The Good, the Bad and the Coples: What We Learned from New York Jets' 17-6 Loss

Chris Dela RosaContributor IAugust 10, 2012

The Good, the Bad and the Coples: What We Learned from New York Jets' 17-6 Loss

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    Friday night's preseason game between the New York Jets and Cincinnati Bengals was a night of changes for Jets fans.

    For the first time in six years, Brian Schottenheimer was not calling the shots on offense, a slimmer Rex Ryan was on the sideline, Wayne Hunter's horrible play at right tackle was not present and Vladimir Ducasse may have even improved.

    While change is usually for the best, there were some aspects of the Jets' play that were just horrific and need to be addressed.

    With that, let's take a look at some things we have learned following the New York Jets' 17-6 loss against the Cincinnati Bengals.

    As always, feedback is welcome down below in the comments section.  Enjoy!

Great: Quinton Coples

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    The Jets' first-round pick from this year's NFL draft made sure that anyone doubting him in 2012 would be wrong.  Quinton Coples, the defensive end out of the University of North Carolina, played an excellent first game no matter which Bengals offensive line he played against.

    In the first quarter with the starters on the field, Coples was making plays on BenJarvus Green-Ellis as supporting characters like Muhammad Wilkerson and Mike DeVito were closing any possible gaps.  Coples then decided to begin going on a nice little rampage once the second-string players began to be cycled in.  By the time Coples' day was done, he recorded five tackles, two tackles for loss, a sack and a pass deflection.

    Leading up to the draft and training camp, there was concern surrounding Coples.  He had a monster year his junior year in college, but his numbers dropped last seasons and it was rumored that he had been taking plays off and such attitude would continue once he entered the NFL.  Coples made sure that would not happen, throughout the game he had a high motor going and was always looking to make a play on the ball, which could be seen when he had the pass deflection in the second quarter.

    With the addition of Coples to the defensive line, and after seeing his performance in this first game, the Jets could have another defensive star on their hands.  His presence, along with the smart decision by Rex Ryan and Mike Pettine to play out of a 4-3 defensive scheme this year, may make this one of the best Jets defensive lines since the "Sack Exchange."

Bad: Backup Cornerbacks

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    Darrelle Revis, Antonio Cromartie, Kyle Wilson.  Those are the names most Jets fans know when it comes to the Jets cornerbacks.

    "But what about the other guys?"

    Guys like Isaiah Trufant, Ellis Lankster and Julian Posey are the ones that come in during the second quarter and take over for Revis and Co.  On Friday, watching them play against the Bengals' receivers was almost like watching a set of high school cornerbacks play against professional receivers.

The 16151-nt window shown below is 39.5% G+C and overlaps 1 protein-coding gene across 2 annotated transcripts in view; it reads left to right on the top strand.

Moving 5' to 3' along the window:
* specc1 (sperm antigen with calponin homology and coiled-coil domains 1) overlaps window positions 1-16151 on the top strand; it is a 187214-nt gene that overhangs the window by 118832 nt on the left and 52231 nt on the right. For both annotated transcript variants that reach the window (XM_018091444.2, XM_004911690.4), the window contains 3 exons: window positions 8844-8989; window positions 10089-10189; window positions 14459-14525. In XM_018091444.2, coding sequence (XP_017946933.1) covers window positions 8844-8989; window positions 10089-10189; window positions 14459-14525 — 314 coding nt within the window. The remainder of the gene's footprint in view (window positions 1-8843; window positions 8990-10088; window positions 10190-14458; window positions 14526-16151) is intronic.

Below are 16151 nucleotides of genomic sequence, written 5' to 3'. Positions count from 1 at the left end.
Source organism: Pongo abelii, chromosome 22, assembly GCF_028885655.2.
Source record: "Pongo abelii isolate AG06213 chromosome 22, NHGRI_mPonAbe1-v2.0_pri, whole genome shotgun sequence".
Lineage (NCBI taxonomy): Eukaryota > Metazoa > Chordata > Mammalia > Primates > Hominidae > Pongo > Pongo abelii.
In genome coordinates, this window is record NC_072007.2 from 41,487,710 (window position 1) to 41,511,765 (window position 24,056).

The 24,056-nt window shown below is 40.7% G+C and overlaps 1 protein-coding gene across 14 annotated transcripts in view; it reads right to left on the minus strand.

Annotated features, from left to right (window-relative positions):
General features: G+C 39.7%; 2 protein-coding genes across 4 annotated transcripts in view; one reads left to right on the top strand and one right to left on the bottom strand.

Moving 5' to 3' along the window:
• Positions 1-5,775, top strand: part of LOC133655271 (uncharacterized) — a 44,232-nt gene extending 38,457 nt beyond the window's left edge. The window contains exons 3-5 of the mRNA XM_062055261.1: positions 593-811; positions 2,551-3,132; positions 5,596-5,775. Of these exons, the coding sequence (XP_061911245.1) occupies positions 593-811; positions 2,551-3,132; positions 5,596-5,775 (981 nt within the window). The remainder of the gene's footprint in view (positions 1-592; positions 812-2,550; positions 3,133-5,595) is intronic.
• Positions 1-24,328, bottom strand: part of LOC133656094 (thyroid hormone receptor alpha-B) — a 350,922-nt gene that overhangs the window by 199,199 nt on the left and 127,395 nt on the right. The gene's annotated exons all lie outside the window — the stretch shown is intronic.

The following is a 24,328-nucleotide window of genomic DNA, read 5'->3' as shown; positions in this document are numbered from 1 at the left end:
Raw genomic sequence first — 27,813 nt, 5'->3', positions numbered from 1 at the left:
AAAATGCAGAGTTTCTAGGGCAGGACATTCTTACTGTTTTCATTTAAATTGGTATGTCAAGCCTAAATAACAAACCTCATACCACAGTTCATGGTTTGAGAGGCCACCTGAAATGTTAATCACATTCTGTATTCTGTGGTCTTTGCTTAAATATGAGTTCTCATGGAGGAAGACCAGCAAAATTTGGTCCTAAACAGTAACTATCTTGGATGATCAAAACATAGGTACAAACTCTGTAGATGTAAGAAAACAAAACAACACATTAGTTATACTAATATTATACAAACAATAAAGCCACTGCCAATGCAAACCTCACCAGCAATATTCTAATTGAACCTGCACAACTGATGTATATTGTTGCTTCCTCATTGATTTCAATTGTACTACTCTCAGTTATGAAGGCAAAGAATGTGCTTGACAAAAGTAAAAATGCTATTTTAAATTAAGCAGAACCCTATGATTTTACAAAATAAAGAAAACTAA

One of the lowlights came on the Bengals' nine-play, 80-yard drive in the third quarter.  Isaiah Trufant was doing a solid job of keeping up with Marvin Jones, but simply could not come through when it mattered most, fell and allowed Jones to make a 45-yard catch that only helped the Bengals score later that possession.  

    The one bright spot in this group was Julian Posey.  Posey was playing like a guy who wanted to jump up in the depth chart.  After Lankster and Trufant made errors, Posey would come through, making a stop that would keep the running back from turning a two-yard gain into a 20-yard gain, or covering a wide receiver so well that despite making a great play on the ball, the receiver still got forced out of bounds.

    The nice thing about seeing the various errors by this group against the Bengals is that now they can go back to the film room and see what they did wrong in order to improve for next week and the regular season, in case a starter goes down.

Good: Austin Howard and Vladimir Ducasse (Surprisingly)

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    The New York Jets gave their fans a treat during this first preseason game and that was not having Wayne Hunter start at right tackle.  Hunter was the starter from the end of the 2010 season through the 2011 campaign and was one of the big reasons why Mark Sanchez was sacked 39 times in 2011. 

    On Friday night, Austin Howard received the nod from Tony Sparano and Co.  Howard started off looking like Hunter when he faced some difficulty sealing off the inside, but he managed to get his legs going following that.  He remained in the game for the rest of the first half and was able to block well, especially when it came to getting to the next level and blocking linebackers.